Susan Retik’s husband David was on American Airlines Flight 11 – his plane left Boston en route to Los Angeles, but struck the South Tower at 8:46 a.m ET. With two young children and pregnant with their third, the life she knew was shattered in an instant that day. “The support I received from around the country and around the world was so immense, and it’s what I believe helped us get through that really, really difficult time,” Retik said.
Collective Trauma and Healing
Reflecting on the devastation left behind, 9/11 remains clearly in focus for many families to this day.
“In the days and weeks after, if you were not at the Trade Center digging, you were either going to a funeral, a memorial, helping a family member out or working in the firehouse,” McKay said. He knew 26 of the 2,977 lives lost that day. The FDNY lost 343 firefighters on 9/11, and 110 more have succumbed to injuries and illnesses believed to be linked to the fall of the Towers, according to The Never Forget Project, whose mission is to support the families of the FDNY affected by 9/11.
Many people experienced post-traumatic stress disorder symptoms following the attacks, whether they lived in New York or across the country, Garfin acknowledged. PTSD symptoms include recurring, distressing memories, avoidance, out-of-body experiences, trouble sleeping and outbursts of anger.
On top of PTSD symptoms, McKay experienced torturing headache attacks, later diagnosed as cluster headaches. “I was in a pretty bad place, to say the least,” he said. “The real healing didn’t start until many years later.”
After surgery for the headaches, McKay retired and finally had time to come to terms with the trauma he faced that day – he sought treatment and found community through the FealGood Foundation, the nonprofit Feal started to help 9/11 responders. “I saw all these people getting sick and dying, losing their families, losing their houses, the kids in rehab,” Feal said. “Everyone said to start a foundation.”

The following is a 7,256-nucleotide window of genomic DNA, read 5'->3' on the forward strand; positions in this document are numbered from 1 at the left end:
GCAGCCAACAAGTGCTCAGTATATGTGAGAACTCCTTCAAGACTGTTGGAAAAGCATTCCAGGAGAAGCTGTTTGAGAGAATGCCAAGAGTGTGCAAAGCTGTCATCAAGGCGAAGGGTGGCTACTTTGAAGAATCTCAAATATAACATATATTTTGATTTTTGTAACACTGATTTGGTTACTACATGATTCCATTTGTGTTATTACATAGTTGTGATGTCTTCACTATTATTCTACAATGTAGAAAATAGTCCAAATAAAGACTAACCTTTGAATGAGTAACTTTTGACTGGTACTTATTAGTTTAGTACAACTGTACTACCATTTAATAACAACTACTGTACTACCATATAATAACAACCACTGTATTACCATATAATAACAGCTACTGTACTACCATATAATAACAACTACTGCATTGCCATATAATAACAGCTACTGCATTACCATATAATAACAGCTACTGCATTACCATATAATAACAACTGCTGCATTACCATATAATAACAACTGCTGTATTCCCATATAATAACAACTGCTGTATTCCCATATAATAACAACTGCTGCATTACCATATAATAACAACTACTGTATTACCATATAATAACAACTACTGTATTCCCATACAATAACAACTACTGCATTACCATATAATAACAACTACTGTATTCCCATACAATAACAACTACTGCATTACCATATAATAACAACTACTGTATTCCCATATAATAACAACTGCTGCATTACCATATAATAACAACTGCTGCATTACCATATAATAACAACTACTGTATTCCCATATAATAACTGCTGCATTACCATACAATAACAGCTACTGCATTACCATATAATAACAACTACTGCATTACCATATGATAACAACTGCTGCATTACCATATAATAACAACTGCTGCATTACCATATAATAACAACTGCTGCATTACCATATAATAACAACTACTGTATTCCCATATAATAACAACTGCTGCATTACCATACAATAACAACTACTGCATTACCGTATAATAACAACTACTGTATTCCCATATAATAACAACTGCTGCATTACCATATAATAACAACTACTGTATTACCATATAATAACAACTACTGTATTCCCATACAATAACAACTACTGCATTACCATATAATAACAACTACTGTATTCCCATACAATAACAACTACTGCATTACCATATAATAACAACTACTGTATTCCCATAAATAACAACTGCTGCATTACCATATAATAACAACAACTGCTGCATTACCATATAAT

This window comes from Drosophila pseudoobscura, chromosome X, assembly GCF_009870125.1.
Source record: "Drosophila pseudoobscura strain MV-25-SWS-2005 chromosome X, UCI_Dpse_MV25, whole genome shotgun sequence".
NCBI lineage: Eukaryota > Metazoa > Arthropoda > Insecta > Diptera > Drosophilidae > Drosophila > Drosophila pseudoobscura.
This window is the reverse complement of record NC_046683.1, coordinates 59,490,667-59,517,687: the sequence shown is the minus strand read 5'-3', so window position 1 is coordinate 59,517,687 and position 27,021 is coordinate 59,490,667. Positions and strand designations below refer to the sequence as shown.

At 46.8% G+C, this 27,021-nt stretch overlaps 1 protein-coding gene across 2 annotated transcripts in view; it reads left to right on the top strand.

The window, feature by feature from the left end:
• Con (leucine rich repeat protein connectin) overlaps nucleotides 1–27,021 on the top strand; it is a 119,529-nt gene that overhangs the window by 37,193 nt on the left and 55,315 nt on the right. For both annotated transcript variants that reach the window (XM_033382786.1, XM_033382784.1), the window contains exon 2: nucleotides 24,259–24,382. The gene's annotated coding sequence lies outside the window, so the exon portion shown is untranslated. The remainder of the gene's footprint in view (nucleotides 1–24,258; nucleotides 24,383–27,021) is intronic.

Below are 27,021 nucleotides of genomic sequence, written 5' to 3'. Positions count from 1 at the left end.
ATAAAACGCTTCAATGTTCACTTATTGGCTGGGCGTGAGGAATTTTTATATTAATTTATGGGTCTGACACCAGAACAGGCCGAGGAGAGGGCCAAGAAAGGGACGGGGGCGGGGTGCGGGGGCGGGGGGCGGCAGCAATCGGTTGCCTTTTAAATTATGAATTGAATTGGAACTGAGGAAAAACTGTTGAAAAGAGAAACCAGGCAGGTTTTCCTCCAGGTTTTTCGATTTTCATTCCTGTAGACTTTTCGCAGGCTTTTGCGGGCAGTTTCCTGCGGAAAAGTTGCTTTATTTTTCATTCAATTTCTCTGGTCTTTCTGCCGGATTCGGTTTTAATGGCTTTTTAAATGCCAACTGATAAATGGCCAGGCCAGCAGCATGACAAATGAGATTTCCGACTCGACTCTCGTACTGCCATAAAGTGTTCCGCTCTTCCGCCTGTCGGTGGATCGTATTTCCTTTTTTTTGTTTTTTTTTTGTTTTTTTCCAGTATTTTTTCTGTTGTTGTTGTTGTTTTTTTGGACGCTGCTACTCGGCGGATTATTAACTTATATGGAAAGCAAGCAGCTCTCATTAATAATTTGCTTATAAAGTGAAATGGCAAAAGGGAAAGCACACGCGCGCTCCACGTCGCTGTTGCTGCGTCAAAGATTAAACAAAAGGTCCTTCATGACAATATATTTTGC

Now, the foundation is dedicated to assisting U.S. medical emergency personnel who have been injured in the line of duty. “A lot of guys are still seeking help,” McKay said. “Your psyche processes it slowly.”
While it’s difficult to talk about, it’s important to remember the story of that day, he said. 20 years later, few things help as much as extending his hands out to help someone else.
“I try to make some good come out of the bad that has happened. That’s a big part of my coping mechanism: to put some good back in the world,” McKay said.
Two decades later, Feal is now known as a political activist, though he feels that the work he does isn’t really political. His trips to Congress fighting for health compensation for those affected by 9/11, his continued work with TV personality and advocate Jon Stewart and his vocation to speak up is simply justice, a reminder of the oath America made to never forget. Feal’s story, and his campaign efforts with Stewart, are featured in "No Responders Left Behind," a new documentary by Discovery.
Courtesy of: John Feal
Fate of Afghanistan and Taliban Rule
Even through mourning, Retik made a profound connection early on: The U.S. would soon invade Afghanistan, where the 9/11 terrorists were trained. The loss she experienced would become the same life-altering reality imposed on many Afghan women. “If it's so bad to be a woman in Afghanistan, what would it be like to be a widow?” Retik asked.
Thinking about women like herself in a country with far fewer freedoms, she sought out information to understand. “What I learned was so shocking to me. For example, under Taliban rule, women were not allowed to leave their house without a male escort. Which meant, as a widow, how do you move about and do simple things?” she said. “When your husband dies or is killed, the children don’t necessarily get to stay with you. His family has the power to take the kids from you. It’s complicated.”